William Thomas (Bill)

William T (Bill) Littlepage

William Thomas (Bill) Littlepage was the eldest of Caroline’s children living at Woodbury when her husband Lewis died sometime in 1863.1According to a diary kept much later by his wife, Bill was born 31 January, 1838. The image of Bill courtesy of Mrs. Jenny Littlepage Wilkinson. Thus Bill, 25, suddenly became the man-of-the-house. By mid-’64 Bill’s younger brother Liv had been in a Federal prisoner of war camp almost a year, since Gettysburg. Hardee was still in France on assignment for the Confederate Navy. While certainly a comfort to his mother, three sisters, and younger brother Zac, he had wished to be elsewhere.

Our only glimpse of Bill prior to Caroline’s journal is in the diary his sister Rose kept in 1853; he was about 15 and she 19. As in Caroline’s short 1849 journal, his name was spelled consistently as Bil. He suffered from his big sister’s assessments. He rode his horse too fast, too often; rode him to death. Fond of hunting and fishing and out-of-doors activities generally, he was an indifferent student at the “Academy.” Eventually his father withdrew him.2“Bil commenced school this morning to Uncle Edmund. He doesn’t fancy it much, but Pa said he knew he didn’t learn anything at the Academy.” He didn’t like going to church: “He is getting rather wayward. Ma has to compel him to attend Church or else he’d never go.” He was forgetful. He forgot to mail some of Rose’s letters. A few months later, after he left “all the keys” in the door at Woodbury while the family was still living at Mount Hope, she unloaded, “Bil is without a doubt the most thoughtless, careless child about some things I have ever seen in my life.” 3Mss5:1 L7333:1, Virginia Historical Society. Many of us have been there Bil.

Eleven years later when Caroline began volume seven of her journal Bill was juggling his home and farm responsibilities with being an active member of the county’s Home Guard. By then the Guard was very active indeed, the county having already suffered multiple incursions of federal troops who could move about at will. There had been major battles across the Pamunkey in New Kent in 1862. The infamous Kilpatrick / Dahlgren raid the previous winter had involved some members of the Home Guard from King William.4The relationship between the 13 year-old William Littlepage who discovered the Dahlgren Papers and our William Littlepage is – at this point – unknown. Colonel Dahlgren met his end across the river, about 4 ¼ miles from Woodbury. The gunfire that night could have been heard at there. But in the spring of ’64 the Yankees returned in quantity with another commander for another series of battles. They then moved south to lay siege to Petersburg, and after a long winter, eventually defeated Lee’s Army and ended the war. But as Caroline’s journal opens, protecting the community from stragglers and deserters from both armies, and hiding from Union raiders, was keeping Bill away from Woodbury many days and most nights. And the ever more inclusive Confederate conscription laws were threatening to take him, and soon-to-be-18 Zac, further away.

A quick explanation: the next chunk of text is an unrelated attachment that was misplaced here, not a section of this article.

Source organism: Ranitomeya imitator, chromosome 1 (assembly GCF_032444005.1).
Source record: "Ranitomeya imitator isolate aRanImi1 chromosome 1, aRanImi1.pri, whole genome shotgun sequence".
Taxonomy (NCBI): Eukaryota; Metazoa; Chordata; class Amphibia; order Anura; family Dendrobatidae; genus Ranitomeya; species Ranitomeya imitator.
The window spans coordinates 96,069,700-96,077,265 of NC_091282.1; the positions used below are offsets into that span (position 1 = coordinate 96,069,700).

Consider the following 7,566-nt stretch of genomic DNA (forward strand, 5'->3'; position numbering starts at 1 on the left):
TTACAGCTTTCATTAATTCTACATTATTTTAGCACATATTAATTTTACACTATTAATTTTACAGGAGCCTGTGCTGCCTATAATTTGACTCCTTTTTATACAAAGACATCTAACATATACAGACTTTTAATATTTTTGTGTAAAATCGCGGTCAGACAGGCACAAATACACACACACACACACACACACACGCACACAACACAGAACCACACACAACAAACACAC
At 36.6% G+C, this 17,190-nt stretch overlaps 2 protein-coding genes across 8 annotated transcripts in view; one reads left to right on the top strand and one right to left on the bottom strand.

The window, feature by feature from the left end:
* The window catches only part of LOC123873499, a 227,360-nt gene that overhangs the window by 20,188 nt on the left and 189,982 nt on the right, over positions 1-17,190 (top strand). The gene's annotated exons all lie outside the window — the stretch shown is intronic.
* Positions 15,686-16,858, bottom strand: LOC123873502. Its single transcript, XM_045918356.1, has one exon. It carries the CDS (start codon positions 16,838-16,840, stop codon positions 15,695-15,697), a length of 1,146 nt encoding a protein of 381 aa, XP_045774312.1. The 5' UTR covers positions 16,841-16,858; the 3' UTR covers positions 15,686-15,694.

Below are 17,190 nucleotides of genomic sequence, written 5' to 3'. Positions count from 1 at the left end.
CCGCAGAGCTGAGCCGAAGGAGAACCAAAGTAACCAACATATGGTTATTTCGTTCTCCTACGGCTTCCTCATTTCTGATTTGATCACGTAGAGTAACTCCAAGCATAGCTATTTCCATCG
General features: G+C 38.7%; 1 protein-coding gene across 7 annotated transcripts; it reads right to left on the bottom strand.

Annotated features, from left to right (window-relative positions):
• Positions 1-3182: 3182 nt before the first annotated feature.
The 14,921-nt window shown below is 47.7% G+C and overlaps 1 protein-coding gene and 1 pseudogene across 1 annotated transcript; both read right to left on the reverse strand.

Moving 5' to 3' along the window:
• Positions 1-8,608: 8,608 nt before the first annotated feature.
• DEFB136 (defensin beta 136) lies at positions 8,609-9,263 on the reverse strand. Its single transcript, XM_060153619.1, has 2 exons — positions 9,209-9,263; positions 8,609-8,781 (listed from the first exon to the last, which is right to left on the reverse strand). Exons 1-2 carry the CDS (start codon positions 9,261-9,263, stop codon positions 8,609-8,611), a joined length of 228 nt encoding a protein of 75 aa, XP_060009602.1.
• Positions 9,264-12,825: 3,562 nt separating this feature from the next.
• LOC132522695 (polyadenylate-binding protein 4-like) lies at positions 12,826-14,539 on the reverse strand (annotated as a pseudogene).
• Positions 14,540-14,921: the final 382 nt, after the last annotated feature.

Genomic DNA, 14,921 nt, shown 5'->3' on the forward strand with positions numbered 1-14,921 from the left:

Bill had enlisted early, briefly joining Captain W. P. Carter’s King William Light Artillery in June, 1861. But he never mustered.5NARA M324. Compiled service records of Confederate soldiers from Virginia units, labeled with each soldier’s name, rank, and unit, with links to revealing documents about each soldier. Roll: 0274. Accessed at Fold3.com In a May 1862 application letter to the Confederate Secretary of the Treasury C. G. Memminger for a clerk’s position we learn the likely reason Bill spent the war as a “Light Duty” member of the Home Guard.

“..I am prevented from entering the lists of the army by an accident in early life, (bursting of a gun), cutting off three fingers of my left hand.”

Bill also mentioned that he had been, “..in mercantile business for the past six years.” Even after enclosing a letter of recommendation from Alexander Dudley, President of the Richmond and York River Railroad, and citing as references notables Colonel H. B. Tomlin and Major B. B. Douglass of King William and Virginia’s Lieutenant Governor Robert Latane Montague, Bill stayed at Woodbury.6NARA M346. Known as the “Citizens File,” these original records pertain to goods furnished or services rendered to the Confederate government by private individuals or business firms. Roll: 0594. Accessed at Fold3.com. Bill’s composition and handwriting skills demonstrated in the letter suggests much improvement from 1853. Rose would have been proud, and maybe a bit shocked.

It is from the conscription entries in the County Record Book we get a description of Bill as Caroline’s journal begins: 26; eyes, light; hair dark; complexion fair; height, 5’ 8.” 71864 King William County Record Book held at the King William County Museum. As the journal begins Bill is suffering chills, likely from the malaria that seems endemic at Woodbury. He will appear frequently in Caroline’s entries, usually coming or going.